Where did Paul get the idea that the Messiah died for our sins according to the Scriptures in 1 Corinthians 15: 3?

Editor’s note: This post originally appeared on Think Apologetics. Tabernacle of David considers this resource trustworthy and Biblically sound.


Something that can tend to be overlooked is something Paul says in his well-known resurrection text in 1 Cor. 15:

“ For I delivered to you as of first importance what I also received: that Christ died for our sins in accordance with the Scriptures,  that he was buried, that he was raised on the third day in accordance with the Scriptures.”- 1 Cor 15: 3-4.

A common question is where does it say in the Jewish Scriptures in that the Messiah would die for our sins? Obviously there is no text that explicitly says “The Messiah will die for the sons of humanity.” Paul doesn’t list any texts that he is using here. However, Justin Bass says the following:

“Isaiah 53 is the only place in all the Hebrew Scriptures that contains a statement corresponding to “died for our sins.” The suffering servant, a mysterious figure that appears throughout Isaiah 40–55, is said in 53:12 to bear the sins of many and even intercede for their sins. This means Isaiah 53 is almost certainly in the background to 1 Corinthians 15:3b: Commentators on 1 Corinthians almost universally agree that Isaiah 53 is in the background of this passage when it says “according to the Scriptures.” Specifically these texts from the prophet Isaiah:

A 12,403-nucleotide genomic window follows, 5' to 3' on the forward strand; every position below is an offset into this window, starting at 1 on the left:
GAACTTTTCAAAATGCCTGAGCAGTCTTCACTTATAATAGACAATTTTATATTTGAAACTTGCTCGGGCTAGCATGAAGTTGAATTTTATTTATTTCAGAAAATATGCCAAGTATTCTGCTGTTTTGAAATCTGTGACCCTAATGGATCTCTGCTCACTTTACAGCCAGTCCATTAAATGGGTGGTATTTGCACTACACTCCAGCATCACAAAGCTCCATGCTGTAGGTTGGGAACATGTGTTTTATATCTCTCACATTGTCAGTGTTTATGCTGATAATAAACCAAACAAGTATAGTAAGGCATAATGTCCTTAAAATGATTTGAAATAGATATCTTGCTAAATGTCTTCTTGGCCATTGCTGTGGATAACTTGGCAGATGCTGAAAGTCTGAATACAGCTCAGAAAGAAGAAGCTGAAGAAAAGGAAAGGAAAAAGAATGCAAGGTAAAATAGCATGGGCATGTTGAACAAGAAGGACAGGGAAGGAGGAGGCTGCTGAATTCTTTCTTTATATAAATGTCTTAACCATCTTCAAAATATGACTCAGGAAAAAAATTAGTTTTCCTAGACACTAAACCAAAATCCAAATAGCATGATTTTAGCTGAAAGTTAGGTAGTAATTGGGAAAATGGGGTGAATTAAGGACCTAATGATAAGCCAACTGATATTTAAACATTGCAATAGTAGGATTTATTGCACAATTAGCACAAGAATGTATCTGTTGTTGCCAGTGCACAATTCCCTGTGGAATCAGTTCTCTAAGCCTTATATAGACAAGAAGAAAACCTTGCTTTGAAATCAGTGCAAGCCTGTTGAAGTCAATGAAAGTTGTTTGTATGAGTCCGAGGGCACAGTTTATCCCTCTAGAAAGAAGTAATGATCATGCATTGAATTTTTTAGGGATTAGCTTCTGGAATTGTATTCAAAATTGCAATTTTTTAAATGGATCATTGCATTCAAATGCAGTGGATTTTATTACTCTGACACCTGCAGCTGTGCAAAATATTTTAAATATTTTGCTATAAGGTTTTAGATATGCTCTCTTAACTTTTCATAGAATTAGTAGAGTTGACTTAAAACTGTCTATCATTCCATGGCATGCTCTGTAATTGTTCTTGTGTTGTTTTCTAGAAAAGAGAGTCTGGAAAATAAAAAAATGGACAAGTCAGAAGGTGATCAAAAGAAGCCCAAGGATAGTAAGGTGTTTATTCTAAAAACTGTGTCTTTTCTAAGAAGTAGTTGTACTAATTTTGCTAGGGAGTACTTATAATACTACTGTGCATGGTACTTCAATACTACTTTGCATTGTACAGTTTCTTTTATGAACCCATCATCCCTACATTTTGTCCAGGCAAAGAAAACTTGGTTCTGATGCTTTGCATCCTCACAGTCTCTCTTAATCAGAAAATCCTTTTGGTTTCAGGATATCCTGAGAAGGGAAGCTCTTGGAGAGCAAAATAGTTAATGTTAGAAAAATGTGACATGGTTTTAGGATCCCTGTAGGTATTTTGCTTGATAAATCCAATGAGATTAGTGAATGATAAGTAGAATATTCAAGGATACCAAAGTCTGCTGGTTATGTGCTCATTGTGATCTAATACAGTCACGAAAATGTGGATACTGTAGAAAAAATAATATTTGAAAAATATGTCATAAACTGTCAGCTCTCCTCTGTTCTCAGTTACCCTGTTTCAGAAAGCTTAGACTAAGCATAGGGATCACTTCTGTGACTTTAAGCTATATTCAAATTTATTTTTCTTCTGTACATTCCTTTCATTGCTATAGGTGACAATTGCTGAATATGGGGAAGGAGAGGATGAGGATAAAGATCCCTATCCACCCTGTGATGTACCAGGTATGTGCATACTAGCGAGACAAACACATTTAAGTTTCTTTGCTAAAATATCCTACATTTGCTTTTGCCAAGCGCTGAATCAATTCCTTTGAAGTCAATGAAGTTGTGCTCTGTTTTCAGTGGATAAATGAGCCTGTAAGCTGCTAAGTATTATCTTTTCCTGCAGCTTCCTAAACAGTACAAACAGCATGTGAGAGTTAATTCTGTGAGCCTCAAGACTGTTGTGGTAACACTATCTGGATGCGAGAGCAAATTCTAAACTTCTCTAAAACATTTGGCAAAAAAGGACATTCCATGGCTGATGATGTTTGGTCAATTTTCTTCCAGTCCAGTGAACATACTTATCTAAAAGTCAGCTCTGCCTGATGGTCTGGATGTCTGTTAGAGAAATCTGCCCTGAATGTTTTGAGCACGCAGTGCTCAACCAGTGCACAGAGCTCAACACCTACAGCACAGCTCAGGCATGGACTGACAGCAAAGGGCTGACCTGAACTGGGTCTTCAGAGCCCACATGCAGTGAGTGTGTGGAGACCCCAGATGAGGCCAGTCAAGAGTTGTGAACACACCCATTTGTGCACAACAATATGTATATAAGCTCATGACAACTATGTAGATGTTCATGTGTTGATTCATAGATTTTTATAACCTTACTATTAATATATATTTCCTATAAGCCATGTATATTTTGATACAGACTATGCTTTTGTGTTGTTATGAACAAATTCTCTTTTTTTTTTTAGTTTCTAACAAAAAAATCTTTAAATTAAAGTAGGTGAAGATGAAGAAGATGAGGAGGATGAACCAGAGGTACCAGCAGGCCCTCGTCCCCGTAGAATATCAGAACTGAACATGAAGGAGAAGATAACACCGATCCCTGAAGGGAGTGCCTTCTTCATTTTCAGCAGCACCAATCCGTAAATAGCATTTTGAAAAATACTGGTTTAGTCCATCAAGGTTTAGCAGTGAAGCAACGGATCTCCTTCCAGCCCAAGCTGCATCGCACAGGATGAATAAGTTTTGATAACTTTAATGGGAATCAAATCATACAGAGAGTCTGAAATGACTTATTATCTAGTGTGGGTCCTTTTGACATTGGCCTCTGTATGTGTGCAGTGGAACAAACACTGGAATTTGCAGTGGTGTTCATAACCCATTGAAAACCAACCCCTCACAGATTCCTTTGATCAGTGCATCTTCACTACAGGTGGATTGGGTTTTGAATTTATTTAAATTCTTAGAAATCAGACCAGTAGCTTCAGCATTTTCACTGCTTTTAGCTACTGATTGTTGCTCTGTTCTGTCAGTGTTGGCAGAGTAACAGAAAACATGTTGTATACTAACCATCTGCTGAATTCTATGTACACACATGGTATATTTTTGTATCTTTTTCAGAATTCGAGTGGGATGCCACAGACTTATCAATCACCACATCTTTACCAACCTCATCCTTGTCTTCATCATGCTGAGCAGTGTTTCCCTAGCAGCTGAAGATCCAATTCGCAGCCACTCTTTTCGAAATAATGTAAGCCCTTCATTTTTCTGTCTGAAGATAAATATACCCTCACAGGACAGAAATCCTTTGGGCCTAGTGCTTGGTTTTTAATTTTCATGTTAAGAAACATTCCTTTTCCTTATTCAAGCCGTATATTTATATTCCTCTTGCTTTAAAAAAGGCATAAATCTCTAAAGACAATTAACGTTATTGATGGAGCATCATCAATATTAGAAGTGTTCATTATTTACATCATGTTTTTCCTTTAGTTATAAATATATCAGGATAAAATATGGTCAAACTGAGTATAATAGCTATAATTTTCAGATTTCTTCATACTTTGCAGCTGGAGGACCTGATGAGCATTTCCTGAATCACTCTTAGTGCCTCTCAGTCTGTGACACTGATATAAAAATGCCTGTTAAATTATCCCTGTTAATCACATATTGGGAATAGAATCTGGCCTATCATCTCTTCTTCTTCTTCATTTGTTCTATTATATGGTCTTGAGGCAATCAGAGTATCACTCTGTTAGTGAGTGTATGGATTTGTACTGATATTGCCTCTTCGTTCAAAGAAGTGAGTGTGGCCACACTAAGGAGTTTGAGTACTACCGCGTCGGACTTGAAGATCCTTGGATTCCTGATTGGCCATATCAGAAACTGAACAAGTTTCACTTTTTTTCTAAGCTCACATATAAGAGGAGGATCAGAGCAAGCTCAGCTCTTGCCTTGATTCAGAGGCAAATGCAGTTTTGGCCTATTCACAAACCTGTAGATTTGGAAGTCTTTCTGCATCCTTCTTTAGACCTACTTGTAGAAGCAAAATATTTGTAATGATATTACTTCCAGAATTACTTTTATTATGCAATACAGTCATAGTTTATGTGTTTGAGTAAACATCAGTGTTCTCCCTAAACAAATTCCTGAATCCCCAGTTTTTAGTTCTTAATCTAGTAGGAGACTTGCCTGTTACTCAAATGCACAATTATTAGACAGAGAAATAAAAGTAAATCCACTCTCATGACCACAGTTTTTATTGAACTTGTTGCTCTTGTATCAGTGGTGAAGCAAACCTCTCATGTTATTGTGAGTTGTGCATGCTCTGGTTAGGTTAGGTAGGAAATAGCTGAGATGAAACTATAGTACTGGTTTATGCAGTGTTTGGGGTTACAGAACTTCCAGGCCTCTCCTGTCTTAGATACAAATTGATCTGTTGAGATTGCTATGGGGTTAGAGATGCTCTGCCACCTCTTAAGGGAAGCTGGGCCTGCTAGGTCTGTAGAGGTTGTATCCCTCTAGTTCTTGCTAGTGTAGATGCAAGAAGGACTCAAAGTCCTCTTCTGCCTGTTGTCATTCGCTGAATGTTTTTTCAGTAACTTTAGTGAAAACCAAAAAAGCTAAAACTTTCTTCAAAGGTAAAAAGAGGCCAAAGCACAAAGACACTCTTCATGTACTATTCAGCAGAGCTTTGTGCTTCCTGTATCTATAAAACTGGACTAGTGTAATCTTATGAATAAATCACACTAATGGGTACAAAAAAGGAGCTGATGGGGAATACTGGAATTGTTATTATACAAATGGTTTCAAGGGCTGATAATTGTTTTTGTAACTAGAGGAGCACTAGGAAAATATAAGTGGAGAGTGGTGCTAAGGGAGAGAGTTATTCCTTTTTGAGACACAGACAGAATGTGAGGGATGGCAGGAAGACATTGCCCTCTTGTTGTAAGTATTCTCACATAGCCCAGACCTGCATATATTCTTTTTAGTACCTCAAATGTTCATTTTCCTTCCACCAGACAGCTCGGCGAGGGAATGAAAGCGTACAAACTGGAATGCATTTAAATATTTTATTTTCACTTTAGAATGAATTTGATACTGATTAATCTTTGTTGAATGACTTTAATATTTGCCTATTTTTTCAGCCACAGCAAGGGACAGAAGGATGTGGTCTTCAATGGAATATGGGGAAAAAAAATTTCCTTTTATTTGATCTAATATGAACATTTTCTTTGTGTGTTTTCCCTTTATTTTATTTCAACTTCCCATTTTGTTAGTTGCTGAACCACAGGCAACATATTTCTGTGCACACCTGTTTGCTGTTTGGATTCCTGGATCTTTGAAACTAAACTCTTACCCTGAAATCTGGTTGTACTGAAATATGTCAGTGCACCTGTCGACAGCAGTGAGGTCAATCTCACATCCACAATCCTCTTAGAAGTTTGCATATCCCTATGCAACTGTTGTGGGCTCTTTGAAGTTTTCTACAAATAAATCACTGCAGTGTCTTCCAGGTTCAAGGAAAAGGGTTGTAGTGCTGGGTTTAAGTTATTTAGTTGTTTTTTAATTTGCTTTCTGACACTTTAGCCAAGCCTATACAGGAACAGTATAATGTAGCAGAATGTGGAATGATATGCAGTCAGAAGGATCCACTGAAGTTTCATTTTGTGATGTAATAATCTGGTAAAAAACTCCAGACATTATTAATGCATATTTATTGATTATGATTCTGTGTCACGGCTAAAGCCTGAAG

“But He was pierced through for our transgressions, He was crushed for our iniquities; the chastening for our well-being fell upon Him, and by His scourging we are healed. All of us like sheep have gone astray, each of us has turned to his own way; but the LORD has caused the iniquity of us all to fall on Him” (Isa 53:5–6) .“He Himself bore the sin of many, and interceded for the transgressors” (Isa. 53:12) Notice the key phrases “pierced through for our transgressions,” “crushed for our iniquities,” “bore the sin of many,”and “interceded for the transgressors.” Those last two phrases in the versions of Isaiah from the Greek Septuagint and found among the Dead Sea Scrolls have “sins” instead of “the sin” and “their transgressions” instead of “the transgressors.” Therefore, the most ancient reading of this passage (and the one Paul would have been familiar with) declares: “He Himself bore the sins of many, and interceded for their sins” (Isa. 53:12). The earliest followers of Jesus believed that Jesus’ death was in some way in substitution for them, specifically for their sins.”- Justin Bass, The Bedrock of Christianity: The Unalterable Facts of Jesus’ Death and Resurrection, pp. 97-99.

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